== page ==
November a Mixed Month for Construction StartsDecember 17th, 2020 | Category: Industry News
Total construction starts fell 2% in November to a seasonally adjusted annual rate of $797.5 billion following a strong gain in October. Residential starts fell 7% during the month, while nonbuilding starts dropped 14%. Nonresidential building construction starts, however, rose 19% in November. Total construction starts fell in three regions, the South Atlantic, West and Northeast, but rose in two, the Midwest and South Central.
Year-to-date through 11 months, total construction starts were 12% down from the same period in 2019. Nonresidential starts were 25% lower, while nonbuilding starts were down 16%. Residential starts, by contrast, were 3% higher through 11 months.
“November construction starts were somewhat of a mixed bag,” says Richard Branch, chief economist for Dodge Data & Analytics. “On the positive side, the gain in nonresidential building starts shows that the recovery from the early months of the pandemic remains on course. If not for the start of a very large bridge and tunnel project in October, nonbuilding starts would actually have posted a tepid gain in November. And despite the November decline in single family starts, tremendous positive momentum remains in the housing sector. There remains significant concern, however, about the ability of construction starts to maintain their current pace in the face of rising COVID-19 cases, the uncertain outlook for additional federal stimulus, and the lack of agreement on funding the federal government past December 18. While the near-term outlook for starts remains cloudy, the recent deployment of a vaccine in the U.S. raises hope and expectation that 2021 will be a better year.”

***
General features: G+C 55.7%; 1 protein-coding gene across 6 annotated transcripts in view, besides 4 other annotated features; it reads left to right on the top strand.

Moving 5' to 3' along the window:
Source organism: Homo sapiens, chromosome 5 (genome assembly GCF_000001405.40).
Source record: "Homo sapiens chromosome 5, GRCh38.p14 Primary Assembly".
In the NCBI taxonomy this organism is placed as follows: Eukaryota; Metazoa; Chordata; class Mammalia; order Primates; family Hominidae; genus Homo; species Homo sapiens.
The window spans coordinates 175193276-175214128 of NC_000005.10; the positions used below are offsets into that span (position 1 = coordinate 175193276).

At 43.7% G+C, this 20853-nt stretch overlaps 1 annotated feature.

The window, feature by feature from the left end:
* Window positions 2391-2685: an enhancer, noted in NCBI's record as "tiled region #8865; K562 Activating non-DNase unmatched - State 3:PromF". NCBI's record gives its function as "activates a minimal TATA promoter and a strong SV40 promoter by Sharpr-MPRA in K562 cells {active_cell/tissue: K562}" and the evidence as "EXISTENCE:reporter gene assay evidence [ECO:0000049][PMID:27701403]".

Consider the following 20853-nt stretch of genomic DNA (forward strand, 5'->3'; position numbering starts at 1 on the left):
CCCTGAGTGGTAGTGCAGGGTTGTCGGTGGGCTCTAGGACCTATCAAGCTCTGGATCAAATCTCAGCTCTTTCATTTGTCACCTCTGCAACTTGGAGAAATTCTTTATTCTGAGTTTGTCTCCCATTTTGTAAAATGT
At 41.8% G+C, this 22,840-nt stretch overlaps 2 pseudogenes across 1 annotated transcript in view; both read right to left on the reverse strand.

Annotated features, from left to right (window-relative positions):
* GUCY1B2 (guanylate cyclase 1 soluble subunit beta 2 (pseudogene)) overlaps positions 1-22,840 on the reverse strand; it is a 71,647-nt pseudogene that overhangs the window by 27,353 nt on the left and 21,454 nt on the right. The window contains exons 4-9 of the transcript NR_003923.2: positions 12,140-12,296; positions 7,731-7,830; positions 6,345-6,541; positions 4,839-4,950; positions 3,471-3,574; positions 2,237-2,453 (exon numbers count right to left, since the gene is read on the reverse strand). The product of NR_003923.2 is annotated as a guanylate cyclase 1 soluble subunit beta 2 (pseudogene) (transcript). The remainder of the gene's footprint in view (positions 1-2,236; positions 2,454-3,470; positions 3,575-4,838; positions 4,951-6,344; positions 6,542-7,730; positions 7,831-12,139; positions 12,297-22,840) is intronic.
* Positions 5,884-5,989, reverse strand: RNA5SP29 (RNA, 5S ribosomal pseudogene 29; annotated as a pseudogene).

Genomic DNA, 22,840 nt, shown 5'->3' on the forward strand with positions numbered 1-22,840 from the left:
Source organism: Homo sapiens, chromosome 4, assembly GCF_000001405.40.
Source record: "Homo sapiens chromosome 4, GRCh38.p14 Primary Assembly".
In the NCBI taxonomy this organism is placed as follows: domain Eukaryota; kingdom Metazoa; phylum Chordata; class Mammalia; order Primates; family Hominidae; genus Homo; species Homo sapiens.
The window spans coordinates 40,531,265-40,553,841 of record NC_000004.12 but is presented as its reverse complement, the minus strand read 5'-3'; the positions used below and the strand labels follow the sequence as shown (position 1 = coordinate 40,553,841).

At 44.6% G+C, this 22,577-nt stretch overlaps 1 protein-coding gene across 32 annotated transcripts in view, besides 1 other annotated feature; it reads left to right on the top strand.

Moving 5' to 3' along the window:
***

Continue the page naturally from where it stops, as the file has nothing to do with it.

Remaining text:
Nonresidential building starts moved 19% higher in November to a seasonally adjusted annual rate of $249.7 billion. The commercial sector increased 27% as two large office projects got underway. Gains were also seen in the hotel, warehouse and parking structures categories. Institutional construction starts increased 17% over the month due to gains in healthcare and education. Manufacturing starts, meanwhile, fell 29% in November.
The largest nonresidential building project to get started in November was the $1.3 billion One Madison Avenue office project in New York. Also starting was the $940 million Richard Boulevard Office Complex in Sacramento, Calif., and the $615 million Baptist Healthcare Hospital in Pensacola, Fla.
Year-to-date through the first 11 months of 2020, total nonresidential building starts were down 25%. Commercial starts were 26% lower, while institutional starts were down 15% and manufacturing starts were 63% lower.